Chris Bryant: The Foreign and Commonwealth Office (FCO) have received no complaints and no reports about human rights abuses by private military and security companies in the execution of contracts awarded by the FCO in the last five years.
Mr. Keith Simpson: To ask the Secretary of State for Foreign and Commonwealth Affairs with reference to the answer of 26 June 2009, Official Report, columns 1154-5W, on Sri Lanka, when the next visit to Sri Lanka by a cross-party delegation of hon. Members sponsored by his Department will take place; and if he will make a statement. 
Mr. Ivan Lewis: There are no plans at the present time for a visit by a cross-party delegation of MPs to Sri Lanka. The Government continues to maintain high level engagement with the Government of Sri Lanka through regular visits, meetings and telephone calls. Most recently the Under-Secretary of State for International Development, my hon. Friend the Member for Worcester (Mr. Foster) visited Sri Lanka in October 2009. My right hon. Friend the Foreign Secretary met Sri Lankan Foreign Minister Bogollagama in the margins of the Commonwealth Heads of Government Meeting in Trinidad in November 2009 to discuss the current humanitarian situation and progress on a political solution to the conflict in Sri Lanka.
Mr. Keith Simpson: To ask the Secretary of State for Foreign and Commonwealth Affairs what assessment has been made of the Sri Lankan Government's progress towards political reconciliation in the country since the end of the military conflict with the Liberation Tigers of Tamil Eelam in May 2009; and if he will make a statement. 
Mr. Ivan Lewis: At the end of May the Sri Lankan President issued a joint statement with UN Secretary-General Ban Ki-moon recognising the need to work towards a lasting political solution. The UK has consistently maintained that one of the prerequisites for lasting peace in Sri Lanka is a political settlement that fully takes into account the legitimate grievances and aspirations of all communities. Presidential elections have now been announced for 26 January 2010.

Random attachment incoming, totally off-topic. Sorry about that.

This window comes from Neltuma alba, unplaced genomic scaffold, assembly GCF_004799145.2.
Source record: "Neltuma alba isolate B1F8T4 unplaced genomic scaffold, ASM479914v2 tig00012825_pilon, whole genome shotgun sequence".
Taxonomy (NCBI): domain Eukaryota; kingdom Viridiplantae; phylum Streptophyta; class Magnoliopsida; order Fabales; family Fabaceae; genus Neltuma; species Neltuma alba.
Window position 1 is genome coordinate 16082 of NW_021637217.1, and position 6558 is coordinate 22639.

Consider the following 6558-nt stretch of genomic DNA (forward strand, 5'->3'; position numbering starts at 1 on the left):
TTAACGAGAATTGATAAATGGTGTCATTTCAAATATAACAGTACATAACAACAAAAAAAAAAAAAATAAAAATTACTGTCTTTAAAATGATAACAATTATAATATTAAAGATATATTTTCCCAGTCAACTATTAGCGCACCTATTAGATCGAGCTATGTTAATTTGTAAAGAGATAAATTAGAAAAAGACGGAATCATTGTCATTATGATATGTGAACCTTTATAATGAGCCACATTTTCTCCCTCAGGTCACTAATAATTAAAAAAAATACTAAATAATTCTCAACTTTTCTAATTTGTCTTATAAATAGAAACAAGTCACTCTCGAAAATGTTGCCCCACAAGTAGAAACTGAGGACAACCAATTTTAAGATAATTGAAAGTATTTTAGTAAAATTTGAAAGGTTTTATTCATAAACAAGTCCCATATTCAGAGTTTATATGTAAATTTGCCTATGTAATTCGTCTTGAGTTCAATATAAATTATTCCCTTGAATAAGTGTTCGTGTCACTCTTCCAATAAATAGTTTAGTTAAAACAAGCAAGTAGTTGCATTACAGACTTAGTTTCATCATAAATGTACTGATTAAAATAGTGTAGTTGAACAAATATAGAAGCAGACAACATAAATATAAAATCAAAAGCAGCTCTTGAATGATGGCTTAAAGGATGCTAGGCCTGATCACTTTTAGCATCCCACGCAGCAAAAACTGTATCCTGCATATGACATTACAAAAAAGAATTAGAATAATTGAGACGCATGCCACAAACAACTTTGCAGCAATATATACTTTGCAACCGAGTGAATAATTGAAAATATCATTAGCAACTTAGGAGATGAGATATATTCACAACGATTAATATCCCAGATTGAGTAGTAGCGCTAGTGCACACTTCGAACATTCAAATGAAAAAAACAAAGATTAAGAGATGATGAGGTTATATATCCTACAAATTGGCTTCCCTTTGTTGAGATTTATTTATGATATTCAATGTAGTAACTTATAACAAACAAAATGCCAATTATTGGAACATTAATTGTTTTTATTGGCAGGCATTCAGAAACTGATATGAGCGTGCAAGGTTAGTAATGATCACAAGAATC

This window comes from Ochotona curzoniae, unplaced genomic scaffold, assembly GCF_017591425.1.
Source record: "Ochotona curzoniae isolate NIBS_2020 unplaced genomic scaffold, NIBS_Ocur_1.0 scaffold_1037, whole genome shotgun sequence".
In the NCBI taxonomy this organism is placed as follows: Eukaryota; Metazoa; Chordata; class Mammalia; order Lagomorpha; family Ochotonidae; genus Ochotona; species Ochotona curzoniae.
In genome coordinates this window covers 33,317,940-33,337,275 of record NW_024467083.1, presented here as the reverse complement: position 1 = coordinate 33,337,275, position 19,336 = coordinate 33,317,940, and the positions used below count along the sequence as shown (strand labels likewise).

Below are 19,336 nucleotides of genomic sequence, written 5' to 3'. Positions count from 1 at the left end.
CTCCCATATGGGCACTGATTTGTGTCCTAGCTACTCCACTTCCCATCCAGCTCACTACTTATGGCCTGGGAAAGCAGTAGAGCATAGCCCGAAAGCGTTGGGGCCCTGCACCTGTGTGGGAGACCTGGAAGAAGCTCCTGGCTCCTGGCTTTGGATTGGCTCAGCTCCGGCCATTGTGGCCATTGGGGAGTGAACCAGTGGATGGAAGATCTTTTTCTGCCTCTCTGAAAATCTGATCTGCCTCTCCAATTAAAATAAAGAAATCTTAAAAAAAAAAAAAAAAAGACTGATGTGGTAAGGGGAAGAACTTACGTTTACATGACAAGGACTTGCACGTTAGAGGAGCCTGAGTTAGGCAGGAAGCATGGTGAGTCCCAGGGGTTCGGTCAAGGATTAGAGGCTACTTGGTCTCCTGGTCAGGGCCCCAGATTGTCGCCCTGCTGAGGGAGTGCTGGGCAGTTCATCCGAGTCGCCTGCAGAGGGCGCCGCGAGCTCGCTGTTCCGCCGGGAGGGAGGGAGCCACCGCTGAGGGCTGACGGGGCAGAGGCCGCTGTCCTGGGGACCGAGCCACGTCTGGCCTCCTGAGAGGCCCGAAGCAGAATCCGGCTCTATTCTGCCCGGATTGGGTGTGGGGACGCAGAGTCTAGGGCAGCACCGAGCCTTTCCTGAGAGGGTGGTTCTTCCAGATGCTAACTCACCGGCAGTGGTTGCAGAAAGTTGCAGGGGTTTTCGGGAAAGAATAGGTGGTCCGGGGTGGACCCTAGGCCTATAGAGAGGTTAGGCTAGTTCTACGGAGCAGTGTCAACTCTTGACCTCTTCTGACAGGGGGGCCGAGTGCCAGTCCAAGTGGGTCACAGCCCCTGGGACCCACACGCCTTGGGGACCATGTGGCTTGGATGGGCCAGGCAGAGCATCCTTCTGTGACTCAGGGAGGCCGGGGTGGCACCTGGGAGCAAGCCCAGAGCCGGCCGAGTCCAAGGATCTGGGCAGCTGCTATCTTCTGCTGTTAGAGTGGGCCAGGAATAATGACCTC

Parliamentary elections in spring 2010 will be a further opportunity for the voice of Sri Lanka's communities to be heard. Free, fair and credible elections will allow Sri Lanka's communities to have their say in shaping the country's future. Adequate arrangements must be made to ensure that internally displaced persons can vote in upcoming elections.
It is important for all those who want to play a role in Sri Lanka's future to agree to an inclusive political solution that addresses the underlying causes of the conflict. My right hon. Friend the Foreign Secretary released a written ministerial statement on 15 December 2009, which gives a detailed assessment of the political situation in Sri Lanka. A link to the statement can be found at the following internet address:
Mr. Keith Simpson: To ask the Secretary of State for Foreign and Commonwealth Affairs what assessment has been made of the Sri Lankan Government's progress towards establishing an accountability mechanism for allegations of war crimes which took place during the military conflict in the north of the country; and if he will make a statement. 
Mr. Ivan Lewis: The EU has made clear its belief that accountability is integral to the process of reconciliation. We therefore welcome President Rajapakse's decision to appoint an independent committee to look into the incidents cited in the US State Department's report. We will continue to press the Government of Sri Lanka to live up to this and the earlier commitment made by President Rajapakse to UN Secretary General Ban Ki- moon in May to take measures to address possible violations of international humanitarian law. My right hon. Friend the Foreign Secretary released a written ministerial statement on 15 December 2009, which gives a detailed assessment of the political situation in Sri Lanka. A link to the statement can be found at the following internet address: